You can get wrist pain due to many issues ranging from sprains to sudden injuries causing trauma or fractures. You can also get pain in your wrists from a long-term problem, like arthritis, repetitive stress, carpal tunnel syndrome, etc. While you need an accurate diagnosis for proper treatment and healing, the presence of multiple factors leading to wrist pain can make it difficult.
Symptoms of Wrist Pain
Typical symptoms include sharp and sudden pain in the hand, swelling, and redness in the wrist, swollen fingers, and difficulty in gripping objects or making a fist, and warmth in the wrist joint. The pain may vary depending on the reason.
For example, carpal tunnel syndrome will typically manifest itself in a pins-and-needles feeling in the thumb, index, and middle fingers that increases at night. The pain due to osteoarthritis is like a dull toothache but in the wrists.
Typical Causes of Wrist Pain
Sudden impacts: If you fall on an outstretched hand, you may experience a sprain, stain, or fracture. Some kinds of fractures like a scaphoid fracture may not even show up on X-rays.
Repetitive stress: If you undertake any activity that involves repetitive wrist motion, it can cause stress fractures or tissue inflammation. Typical activities include typing on a keyboard, hitting a tennis ball, etc. The injury becomes worse if the activity is for a longer period.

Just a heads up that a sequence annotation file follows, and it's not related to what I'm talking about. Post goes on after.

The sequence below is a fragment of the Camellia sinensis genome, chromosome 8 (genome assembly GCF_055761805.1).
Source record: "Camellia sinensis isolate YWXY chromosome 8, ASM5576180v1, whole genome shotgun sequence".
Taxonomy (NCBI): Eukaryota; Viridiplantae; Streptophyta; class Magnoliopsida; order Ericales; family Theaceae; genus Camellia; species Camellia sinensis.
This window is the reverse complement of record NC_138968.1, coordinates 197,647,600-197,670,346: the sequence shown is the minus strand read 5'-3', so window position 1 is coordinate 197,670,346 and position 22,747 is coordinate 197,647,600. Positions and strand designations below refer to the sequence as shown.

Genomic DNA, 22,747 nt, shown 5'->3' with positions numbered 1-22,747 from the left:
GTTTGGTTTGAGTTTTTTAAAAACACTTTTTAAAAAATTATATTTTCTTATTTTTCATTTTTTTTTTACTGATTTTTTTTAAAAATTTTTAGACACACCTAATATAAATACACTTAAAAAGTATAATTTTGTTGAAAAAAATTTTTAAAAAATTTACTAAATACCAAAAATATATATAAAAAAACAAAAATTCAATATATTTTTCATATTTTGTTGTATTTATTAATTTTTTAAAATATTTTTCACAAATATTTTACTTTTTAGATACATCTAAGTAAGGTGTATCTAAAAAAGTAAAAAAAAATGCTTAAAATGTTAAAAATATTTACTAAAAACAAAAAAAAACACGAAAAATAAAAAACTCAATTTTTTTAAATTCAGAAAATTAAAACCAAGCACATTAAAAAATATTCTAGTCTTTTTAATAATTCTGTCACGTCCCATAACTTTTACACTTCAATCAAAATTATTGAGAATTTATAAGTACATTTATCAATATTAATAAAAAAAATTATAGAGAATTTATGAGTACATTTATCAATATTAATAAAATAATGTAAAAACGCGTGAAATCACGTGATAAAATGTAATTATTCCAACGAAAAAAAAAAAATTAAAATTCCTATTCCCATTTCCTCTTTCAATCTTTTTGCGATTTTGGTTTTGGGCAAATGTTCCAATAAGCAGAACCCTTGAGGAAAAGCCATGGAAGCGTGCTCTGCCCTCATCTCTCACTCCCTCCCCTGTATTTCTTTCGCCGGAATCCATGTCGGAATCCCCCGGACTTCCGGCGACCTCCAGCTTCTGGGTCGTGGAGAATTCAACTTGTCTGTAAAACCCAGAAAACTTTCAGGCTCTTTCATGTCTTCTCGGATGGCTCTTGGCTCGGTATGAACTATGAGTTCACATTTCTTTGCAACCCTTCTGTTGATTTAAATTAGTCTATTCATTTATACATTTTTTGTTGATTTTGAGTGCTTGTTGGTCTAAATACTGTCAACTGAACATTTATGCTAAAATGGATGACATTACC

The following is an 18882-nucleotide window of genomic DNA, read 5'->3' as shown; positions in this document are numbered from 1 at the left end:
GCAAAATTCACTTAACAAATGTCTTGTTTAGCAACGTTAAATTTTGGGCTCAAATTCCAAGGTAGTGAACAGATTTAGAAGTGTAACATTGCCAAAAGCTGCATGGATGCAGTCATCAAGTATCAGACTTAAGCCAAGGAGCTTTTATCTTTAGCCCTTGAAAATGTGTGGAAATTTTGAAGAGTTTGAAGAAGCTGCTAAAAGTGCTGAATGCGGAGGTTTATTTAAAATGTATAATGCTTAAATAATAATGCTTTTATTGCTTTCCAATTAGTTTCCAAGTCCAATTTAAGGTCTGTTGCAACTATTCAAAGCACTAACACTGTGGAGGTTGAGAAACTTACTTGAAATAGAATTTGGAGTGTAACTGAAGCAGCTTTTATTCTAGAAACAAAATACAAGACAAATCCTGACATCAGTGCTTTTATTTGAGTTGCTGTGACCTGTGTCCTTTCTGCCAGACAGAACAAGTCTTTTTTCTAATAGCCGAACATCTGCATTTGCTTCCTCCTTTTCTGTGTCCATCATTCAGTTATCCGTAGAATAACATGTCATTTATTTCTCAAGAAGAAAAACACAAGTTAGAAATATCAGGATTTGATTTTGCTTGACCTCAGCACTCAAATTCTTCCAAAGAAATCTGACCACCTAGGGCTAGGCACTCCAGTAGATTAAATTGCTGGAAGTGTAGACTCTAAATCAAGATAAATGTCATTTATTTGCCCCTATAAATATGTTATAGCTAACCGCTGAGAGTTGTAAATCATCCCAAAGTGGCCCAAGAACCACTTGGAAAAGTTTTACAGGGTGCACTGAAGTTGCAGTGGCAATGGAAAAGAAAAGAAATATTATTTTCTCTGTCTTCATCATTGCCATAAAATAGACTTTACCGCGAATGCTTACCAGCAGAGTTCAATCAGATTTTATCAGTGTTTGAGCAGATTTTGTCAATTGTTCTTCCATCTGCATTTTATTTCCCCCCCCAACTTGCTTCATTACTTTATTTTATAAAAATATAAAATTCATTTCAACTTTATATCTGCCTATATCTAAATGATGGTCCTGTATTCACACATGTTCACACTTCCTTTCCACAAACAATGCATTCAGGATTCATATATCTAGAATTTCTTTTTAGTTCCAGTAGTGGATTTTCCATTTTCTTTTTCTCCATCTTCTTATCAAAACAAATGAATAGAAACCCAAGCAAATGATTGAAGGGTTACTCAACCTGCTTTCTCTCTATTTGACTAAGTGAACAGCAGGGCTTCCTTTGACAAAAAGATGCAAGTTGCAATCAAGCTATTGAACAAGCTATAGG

Arthritis: You can suffer from two common types of arthritis. Osteoarthritis is relatively uncommon in the wrist unless it has suffered an injury earlier. Rheumatoid arthritis is more common in the wrist and if one wrist is affected, the other may also follow, according to a regenerative pain specialist at QC Kinetix (Exton). Follow the map
Carpal tunnel syndrome: According to Medical News Today, it is a condition that develops due to an increase in pressure on the median nerve passing through the carpal tunnel in the palm.
Ganglion cysts: These are soft cysts that typically form on the wrist on the opposite side of the palm. These cysts may be extremely painful and activity may worsen the pain or even give relief.
Kienbock disease: It is a condition involving the progressive collapse of one of the small wrist bones and usually affects young adults. The reason for this affliction is an insufficient supply of blood to the wrist bone.
Preventing Wrist Pain
While you may not always be able to avoid accidents and unforeseen events causing wrist injuries, you can often protect yourself better by building bone strength. You must ensure you get 1000-1200 mg of calcium daily through your diet or a calcium supplement.
You should also learn to prevent falls by wearing sensible shoes, removing home hazards, lighting up your home adequately, and installing handrails on staircases and grab rails in the bathroom. Paying attention to ergonomics; taking breaks if working on the keyboard for a long time and using protective gear for sporting activities can also help.
You can resolve minor issues by resting the wrist, applying an ice pack or pain ointment, or taking an OTC pain medication. However, if the pain grows worse or persists, it may help to consult a doctor to prevent a reduced range of motion and poor healing.